Alternate title: Alexander the Cranky Brat and his Negligent, Cold-Hearted Mother
Now that we live in suburbia and have access to a delightfully clean, well-stocked and 99% hobo-free library, one of my first orders of business was to get Bubba hooked up with his very own library card so he could start enjoying the excitement of a constant rotation of new reading material. (Also, they have kickin’ air conditioning in there and it’s a fabulous way to kill an hour on a hot afternoon.) After spending a few minutes knocking down every block in the children’s area and likely annoying everyone in the entire building, Bubba turned his attention to the books and made some selections. Based on the cover illustration alone — he was intrigued by that upside-down skateboard on Alexander’s filthy floor — the first book he chose for his foray into library patronage was the 1970’s-era monstrosity Alexander and the Terrible, Horrible, No Good, Very Bad Day.
Have you read this thing? Somehow I missed it in my own childhood (the grumpy scowl on that punk’s face would have precluded me from ever so much as touching this book, I assure you), but after reading it with my son no fewer than six bajillion times in the past five days (conservative estimate), I can safely say I was not missing out on anything. This innocent-looking tale is riddled with terrible behavior from the titular Alexander, and the treatment he receives from his virtually absentee mother raises some alarming red flags.
The plot of the book is simple: Alexander spends the entire book sulking about everyday irritations that should not, under normal circumstances, be cause for more than a passing complaint, much less be cited as ruining your entire freakin’ day: tripping on a skateboard, having to eat lima beans, and being relegated to the middle seat during car pool. I’ll give him a pass on his friend being mean to him and the dentist discovering a cavity; either of those can certainly put a damper on your day — but the rest of his complaints are just plain over the top.
Even Bubba was baffled by Alexander’s attitude. For starters, the dear lad couldn’t quite wrap his head around the concept of a “bad day” in general. “But why he not cheer up, Mama?” He asked, quite reasonably. “He gonna be happy a little bit later!”
And, like me, he found Alexander’s level of upset to be disproportionate to his problems. There’s a scene where Alexander bemoans the lack of treats in his lunchbox whilst his pals devour chocolate and cupcakes (and really, Albert’s mom? TWO cupcakes in your kid’s lunchbox? Good luck with that diabetes diagnosis next year), and while Bubba was somewhat sympathetic to Alexander in this particular instance (who wouldn’t want a little dessert?), he was also quick to point out that Alexander was leaving the rest of his perfectly good lunch un-touched. “It’s OK, Alexander,” he said consolingly, speaking directly to the book. “Don’t forget about your sammich! And you gots some milk over there!!”
Seriously, Alexander: a freakin’ toddler is telling you to take a chill pill. Simmer down, drama queen.
Even worse than Alexander’s bitching and moaning, though, is his mother’s reaction — or shall I say, her non-reaction — to Alexander’s plight. Sure, Alexander is undoubtedly overreacting to 99% of his “bad day,” but he is just a kid, and we all know that kids can be kind of emotionally stupid at times. So where are the hugs? The kind words? The encouragement? NOWHERE TO BE FOUND, that’s where. Never ONCE does this woman so much as cast a kind look in her poor kid’s direction, much less lay a tender hand upon his disheveled little head! The closest we get to seeing some compassion from this monster is on the penultimate page, when Alexander remarks that his mom says “some days are like that.” Gee, thanks, Mom. I totally feel better now.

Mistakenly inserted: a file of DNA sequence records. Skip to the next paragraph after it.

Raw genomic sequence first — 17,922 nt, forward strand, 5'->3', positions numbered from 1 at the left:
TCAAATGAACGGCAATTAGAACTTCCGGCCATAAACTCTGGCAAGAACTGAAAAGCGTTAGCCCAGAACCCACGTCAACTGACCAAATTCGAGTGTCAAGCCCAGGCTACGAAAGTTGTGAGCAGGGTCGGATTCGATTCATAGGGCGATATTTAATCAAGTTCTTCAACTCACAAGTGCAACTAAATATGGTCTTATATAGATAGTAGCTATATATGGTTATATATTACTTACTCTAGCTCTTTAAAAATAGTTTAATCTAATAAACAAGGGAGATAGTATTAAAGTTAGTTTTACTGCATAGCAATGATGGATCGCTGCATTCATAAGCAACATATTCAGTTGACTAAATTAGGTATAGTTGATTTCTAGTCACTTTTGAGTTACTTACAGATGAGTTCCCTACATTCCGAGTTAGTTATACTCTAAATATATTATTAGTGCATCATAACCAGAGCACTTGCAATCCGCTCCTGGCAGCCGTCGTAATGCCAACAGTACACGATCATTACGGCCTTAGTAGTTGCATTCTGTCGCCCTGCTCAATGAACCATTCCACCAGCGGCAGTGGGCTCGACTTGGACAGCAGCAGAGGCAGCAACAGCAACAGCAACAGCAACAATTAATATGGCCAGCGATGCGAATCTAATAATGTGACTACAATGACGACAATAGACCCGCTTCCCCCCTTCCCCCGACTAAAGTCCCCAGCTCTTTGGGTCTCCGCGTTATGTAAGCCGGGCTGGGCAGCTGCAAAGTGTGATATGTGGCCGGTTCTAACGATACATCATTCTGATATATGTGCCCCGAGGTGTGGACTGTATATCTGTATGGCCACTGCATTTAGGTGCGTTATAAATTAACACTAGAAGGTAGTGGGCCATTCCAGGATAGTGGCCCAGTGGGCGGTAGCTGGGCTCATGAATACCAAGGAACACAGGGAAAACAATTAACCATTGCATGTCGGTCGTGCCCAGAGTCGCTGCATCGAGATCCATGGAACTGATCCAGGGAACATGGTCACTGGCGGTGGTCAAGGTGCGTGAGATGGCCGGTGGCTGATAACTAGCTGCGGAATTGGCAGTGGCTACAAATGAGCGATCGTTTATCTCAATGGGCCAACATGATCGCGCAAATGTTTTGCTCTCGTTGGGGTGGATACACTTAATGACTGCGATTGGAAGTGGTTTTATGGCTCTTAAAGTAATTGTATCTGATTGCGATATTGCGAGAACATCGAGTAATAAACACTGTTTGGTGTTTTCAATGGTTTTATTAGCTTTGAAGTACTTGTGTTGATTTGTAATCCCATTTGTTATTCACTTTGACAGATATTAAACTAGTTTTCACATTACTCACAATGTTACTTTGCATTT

And I swear I’m not just overanalyzing things — Bubba noticed her absence, too! “Why his mama not help him?” he inquired when Alexander complained about his bath being too hot. “Why his mama be mad at him with da mud?” he demanded after Alexander got into a muddy tussle with his brother. Most touchingly (and saddest of all for Alexander), Bubba took note of the lack of space for Alexander’s mother in Alexander’s bed (we do a lot cuddling around these parts, and Bubba’s bed contains one pillow for him and one for me to use when I’m in there with him). “There’s no space for his mama!” He cried. “Where’s her pillow?! How they gonna do some hugs?”
Yes, Alexander’s mother, explain yourself: HOW YOU GONNA DO SOME HUGS?
While I’m thoroughly annoyed with this book at this point (and we still have two more weeks before we have to return it! HELP), I am glad we borrowed it, as it has done wonders for my confidence as a mother. The fact that even at his young age, Bubba is wise enough to recognize the need to keep things in perspective instead of flipping out over a lack of dessert in your lunch seems like a pretty good accomplishment…and while I’m not sure what I did to make him think like that, I’ll go ahead and take credit for his maturity since I’m his mom and thus it must be related to my awesome parenting. This is not a kid who’s going to let a little muddy puddle ruin his day:
“MOM I FOUND SOME PINECONES AND GUESS WHAT THESE TWO AIN’T EVEN THE HALF OF IT, THERE ARE LIKE A HUNDRED MORE DOWN THERE COME ON LET ME SHOW YOU LET’S GO LET’S GO!!!!”
But when a bad day does eventually rear its ugly head, Bubba knows he should be able to rely on me for comfort and encouragement — and that feels like an even bigger accomplishment. Keep that space in bed ready for me, Bud.